Tuesday, June 28, 2022

Too Big to Concur?

Kavanaugh Burns Down His Home Just To Get It Over With
 —Headline on the satirical newspaper web site The Babylon Bee, June 24

Is the United States simply too big to hold together?

Americans, like most everyone else in the world, tend to take the size of their country for granted, but when you live for a while in a smaller country, you begin to notice things. For one thing, a national consensus seems easier to achieve.

For example, let’s take the abortion issue. Historically, Ireland was predominately Catholic, socially conservative country. Yet when social mores evolved, people went to the polls and voted to legalize the procedure through a change to the country’s constitution.

Is there any possibility something like this could happen in the U.S.? It’s hard to imagine, despite the fact that in the U.S. abortion could be legalized (or banned) nationally simply by an act of Congress. The cumbersome constitutional amendment process would not even be necessary.

One of the arguments for overturning the Roe v. Wade precedent was that abortion is mentioned nowhere in the U.S. Constitution. By contrast, the issue actually was addressed in the Irish constitution. That document’s 1983 Eighth Amendment said, “The State acknowledges the right to life of the unborn and, with due regard to the equal right to life of the mother, guarantees in its laws to respect, and, as far as practicable, by its laws to defend and vindicate that right.”

Four years ago Irish voters repealed that amendment, making it possible for their elected representatives to legislate on the issue. That was seen as a huge victory for women’s abortion rights. Ironically, thanks to the U.S. Supreme Court’s recent ruling, America is now in the same situation as Ireland (abortion being a legislative matter), but because of the different context, it is seen as a setback for women’s abortion rights.

Upon the Eighth’s repeal, Ireland’s government promptly legalized abortion during the first 12 weeks of pregnancy. That’s pretty standard in Europe. The UK and the Netherlands permit the procedure during the first 24 weeks, and Sweden 18 weeks. Other countries range between 10 and 14, except Malta, where abortion is outlawed altogether, and Poland, where it’s allowed only in the case of rape, incest or saving the mother’s life.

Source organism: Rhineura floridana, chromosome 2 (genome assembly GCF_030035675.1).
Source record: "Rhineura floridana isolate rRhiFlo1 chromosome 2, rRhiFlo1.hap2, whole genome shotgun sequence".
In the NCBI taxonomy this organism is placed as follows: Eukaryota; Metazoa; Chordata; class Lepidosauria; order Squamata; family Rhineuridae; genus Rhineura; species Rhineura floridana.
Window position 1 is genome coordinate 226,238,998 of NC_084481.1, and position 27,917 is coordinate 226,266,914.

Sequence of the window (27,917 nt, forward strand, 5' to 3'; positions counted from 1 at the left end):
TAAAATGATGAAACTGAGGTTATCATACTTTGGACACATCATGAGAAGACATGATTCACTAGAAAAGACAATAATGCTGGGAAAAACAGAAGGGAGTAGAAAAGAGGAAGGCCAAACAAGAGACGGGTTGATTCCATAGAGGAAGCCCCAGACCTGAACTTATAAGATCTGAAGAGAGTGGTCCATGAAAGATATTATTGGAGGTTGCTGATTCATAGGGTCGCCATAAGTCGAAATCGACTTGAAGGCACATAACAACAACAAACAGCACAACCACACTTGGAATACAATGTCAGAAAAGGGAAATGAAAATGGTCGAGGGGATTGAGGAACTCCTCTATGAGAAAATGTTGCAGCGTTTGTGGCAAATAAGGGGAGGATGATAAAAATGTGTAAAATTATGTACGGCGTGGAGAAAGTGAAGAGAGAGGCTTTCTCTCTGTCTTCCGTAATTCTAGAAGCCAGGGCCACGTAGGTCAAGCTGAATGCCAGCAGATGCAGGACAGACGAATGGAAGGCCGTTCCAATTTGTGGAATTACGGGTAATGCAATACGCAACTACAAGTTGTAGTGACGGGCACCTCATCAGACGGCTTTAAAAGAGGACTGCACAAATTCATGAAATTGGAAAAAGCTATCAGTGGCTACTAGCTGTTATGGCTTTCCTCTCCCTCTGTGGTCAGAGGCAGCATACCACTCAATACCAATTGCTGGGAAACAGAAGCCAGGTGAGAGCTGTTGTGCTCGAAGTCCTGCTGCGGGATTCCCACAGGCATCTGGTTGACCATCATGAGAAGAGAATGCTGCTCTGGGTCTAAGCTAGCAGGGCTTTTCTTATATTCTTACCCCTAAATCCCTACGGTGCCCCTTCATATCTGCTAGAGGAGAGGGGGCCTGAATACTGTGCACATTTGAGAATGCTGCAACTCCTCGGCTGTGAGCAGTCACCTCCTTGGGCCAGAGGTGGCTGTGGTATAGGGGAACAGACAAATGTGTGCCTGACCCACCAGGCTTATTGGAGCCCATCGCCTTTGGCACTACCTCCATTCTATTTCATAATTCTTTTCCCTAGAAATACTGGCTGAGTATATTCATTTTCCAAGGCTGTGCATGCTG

Ireland’s law actually matches fairly closely the general U.S. opinion. Polls have consistently shown Americans favor legal abortion during the first trimester but not in the second or third ones. So why doesn’t Congress or state legislators simply put that into law? Why does the public debate always seem to be conducted between those who either want abortion banned entirely and those who want it guaranteed until the day before a baby’s birth?

Simply put, it’s hard to compromise when your position is tied to your core beliefs about humanity. If you truly believe a zygote has a human soul, then you’re going to consider its elimination murder. That makes it a public matter. If you believe that a woman’s physical autonomy is paramount, then you’ll conclude the fate of a zygote, embryo or fetus is a concern only for the woman carrying it. That makes it a private matter.

How do you reconcile public policy when society is divided between those two world views? Obviously, it happens because we can see that democratic countries, like those in Europe, arrive at legislative solutions—and as it happens, ones not so far off from the polling in the U.S. I mentioned.